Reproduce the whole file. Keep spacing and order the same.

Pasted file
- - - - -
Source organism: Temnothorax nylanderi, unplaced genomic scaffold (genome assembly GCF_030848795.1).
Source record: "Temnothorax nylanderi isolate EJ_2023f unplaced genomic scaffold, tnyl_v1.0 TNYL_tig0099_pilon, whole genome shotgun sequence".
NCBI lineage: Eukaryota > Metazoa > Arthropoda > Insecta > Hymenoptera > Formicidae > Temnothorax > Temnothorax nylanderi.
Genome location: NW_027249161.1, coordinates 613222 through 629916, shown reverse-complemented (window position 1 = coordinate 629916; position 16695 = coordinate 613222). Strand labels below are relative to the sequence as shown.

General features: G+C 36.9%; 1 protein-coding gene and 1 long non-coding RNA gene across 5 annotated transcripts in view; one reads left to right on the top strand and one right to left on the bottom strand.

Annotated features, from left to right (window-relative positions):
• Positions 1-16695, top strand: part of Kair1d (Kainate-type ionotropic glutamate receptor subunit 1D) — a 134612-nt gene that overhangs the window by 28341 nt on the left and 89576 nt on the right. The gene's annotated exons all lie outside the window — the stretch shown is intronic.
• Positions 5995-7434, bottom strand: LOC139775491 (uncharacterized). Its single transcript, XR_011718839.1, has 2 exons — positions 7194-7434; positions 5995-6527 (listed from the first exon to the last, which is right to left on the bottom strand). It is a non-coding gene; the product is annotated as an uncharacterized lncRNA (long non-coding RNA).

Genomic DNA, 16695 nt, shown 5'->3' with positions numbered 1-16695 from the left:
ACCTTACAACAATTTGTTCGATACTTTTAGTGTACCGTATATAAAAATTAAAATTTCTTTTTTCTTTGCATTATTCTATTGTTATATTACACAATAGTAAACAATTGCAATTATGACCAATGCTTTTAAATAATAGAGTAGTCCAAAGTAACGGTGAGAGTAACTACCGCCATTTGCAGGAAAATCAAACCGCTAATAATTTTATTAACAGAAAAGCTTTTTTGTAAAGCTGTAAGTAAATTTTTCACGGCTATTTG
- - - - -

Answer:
Source organism: Temnothorax nylanderi, unplaced genomic scaffold (genome assembly GCF_030848795.1).
Source record: "Temnothorax nylanderi isolate EJ_2023f unplaced genomic scaffold, tnyl_v1.0 TNYL_tig0099_pilon, whole genome shotgun sequence".
NCBI lineage: Eukaryota > Metazoa > Arthropoda > Insecta > Hymenoptera > Formicidae > Temnothorax > Temnothorax nylanderi.
Genome location: NW_027249161.1, coordinates 613222 through 629916, shown reverse-complemented (window position 1 = coordinate 629916; position 16695 = coordinate 613222). Strand labels below are relative to the sequence as shown.

General features: G+C 36.9%; 1 protein-coding gene and 1 long non-coding RNA gene across 5 annotated transcripts in view; one reads left to right on the top strand and one right to left on the bottom strand.

Annotated features, from left to right (window-relative positions):
• Positions 1-16695, top strand: part of Kair1d (Kainate-type ionotropic glutamate receptor subunit 1D) — a 134612-nt gene that overhangs the window by 28341 nt on the left and 89576 nt on the right. The gene's annotated exons all lie outside the window — the stretch shown is intronic.
• Positions 5995-7434, bottom strand: LOC139775491 (uncharacterized). Its single transcript, XR_011718839.1, has 2 exons — positions 7194-7434; positions 5995-6527 (listed from the first exon to the last, which is right to left on the bottom strand). It is a non-coding gene; the product is annotated as an uncharacterized lncRNA (long non-coding RNA).

Genomic DNA, 16695 nt, shown 5'->3' with positions numbered 1-16695 from the left:
ACCTTACAACAATTTGTTCGATACTTTTAGTGTACCGTATATAAAAATTAAAATTTCTTTTTTCTTTGCATTATTCTATTGTTATATTACACAATAGTAAACAATTGCAATTATGACCAATGCTTTTAAATAATAGAGTAGTCCAAAGTAACGGTGAGAGTAACTACCGCCATTTGCAGGAAAATCAAACCGCTAATAATTTTATTAACAGAAAAGCTTTTTTGTAAAGCTGTAAGTAAATTTTTCACGGCTATTTG